Beside me is an affable young man who goes by the name of Haz. Several closed-circuit screens are arrayed in front of us, displaying images provided by 10 cameras aimed at two nearby nightclubs. London authorities were early adopters of widespread closed-circuit television CCTV. From to the city saw a 72 percent increase in cameras, making up one-third. Today Londoners are some of the most closely watched. Islington map shows only fixed camera locations. Haz is here a couple of weekends a month. Otherwise, the thousands of young men and women entering and exiting the clubs are his unwitting entertainment.
Haz sits in the trailer for 10 hours straight, eyes trained on the patrons.
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It amazes him how indiscreet drug dealers can be—with the bulges in their socks and their melodramatic handovers—despite the presence of security guards. Tonight there are no drug deals, no fights, only the random foolishness of the young and inebriated. They stagger with linked arms down the middle of the street. They paw at each other. They get sick on the sidewalk.
In their sudden aloneness, they break out in sobs. But do they really tend to forget who they are? Or do they simply tend to forget that someone might be watching? Shooter Detection Systems in Boston, Massachusetts, has invented a wall-mounted device top left designed to find an active shooter inside a building. The system uses acoustic software to identify the sound of gunshots and infrared muzzle-flash detectors to verify the shots and then automatically provides security officers with a map that shows their precise location. Two years later, in , Kodak introduced its Brownie portable movie camera to an awestruck public.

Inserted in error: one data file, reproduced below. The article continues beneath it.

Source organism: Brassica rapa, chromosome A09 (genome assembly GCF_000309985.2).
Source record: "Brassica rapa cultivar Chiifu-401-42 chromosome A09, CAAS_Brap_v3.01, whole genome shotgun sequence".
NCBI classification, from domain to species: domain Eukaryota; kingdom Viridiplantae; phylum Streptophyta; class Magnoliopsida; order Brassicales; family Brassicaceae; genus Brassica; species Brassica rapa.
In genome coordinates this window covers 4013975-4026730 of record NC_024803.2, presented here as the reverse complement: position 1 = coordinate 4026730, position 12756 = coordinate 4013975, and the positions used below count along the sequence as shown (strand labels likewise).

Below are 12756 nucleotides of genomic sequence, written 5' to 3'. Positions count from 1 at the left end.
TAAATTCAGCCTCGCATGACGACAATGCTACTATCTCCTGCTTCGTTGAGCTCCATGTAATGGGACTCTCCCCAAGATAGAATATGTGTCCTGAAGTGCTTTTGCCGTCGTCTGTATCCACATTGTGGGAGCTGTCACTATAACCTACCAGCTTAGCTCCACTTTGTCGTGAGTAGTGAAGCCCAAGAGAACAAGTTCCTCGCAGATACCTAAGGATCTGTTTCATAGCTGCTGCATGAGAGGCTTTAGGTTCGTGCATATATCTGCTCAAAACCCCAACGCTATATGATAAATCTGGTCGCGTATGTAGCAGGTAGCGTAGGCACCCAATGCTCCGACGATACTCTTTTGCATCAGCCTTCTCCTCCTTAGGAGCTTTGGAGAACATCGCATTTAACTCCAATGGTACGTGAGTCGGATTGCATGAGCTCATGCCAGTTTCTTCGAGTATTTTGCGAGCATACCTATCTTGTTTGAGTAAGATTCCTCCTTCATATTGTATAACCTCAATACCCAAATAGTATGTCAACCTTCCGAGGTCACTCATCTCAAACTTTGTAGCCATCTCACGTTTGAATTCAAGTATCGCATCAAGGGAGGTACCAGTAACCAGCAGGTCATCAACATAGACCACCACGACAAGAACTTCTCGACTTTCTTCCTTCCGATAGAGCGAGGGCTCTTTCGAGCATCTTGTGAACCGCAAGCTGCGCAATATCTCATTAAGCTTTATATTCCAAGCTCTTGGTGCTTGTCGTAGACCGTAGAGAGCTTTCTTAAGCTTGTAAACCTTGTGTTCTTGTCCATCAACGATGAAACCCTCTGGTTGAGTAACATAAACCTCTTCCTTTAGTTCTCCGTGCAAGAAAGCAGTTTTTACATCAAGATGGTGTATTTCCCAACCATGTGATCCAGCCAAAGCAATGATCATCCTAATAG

Today more than 2. By , one telecommunications company estimates, 6. Meanwhile, in a single year an estimated million new surveillance cameras are sold. More than three million ATMs around the planet stare back at their customers. Tens of thousands of cameras known as automatic number plate recognition devices, or ANPRs, hover over roadways—to catch speeding motorists or parking violators but also, in the case of the United Kingdom, to track the comings and goings of suspected criminals.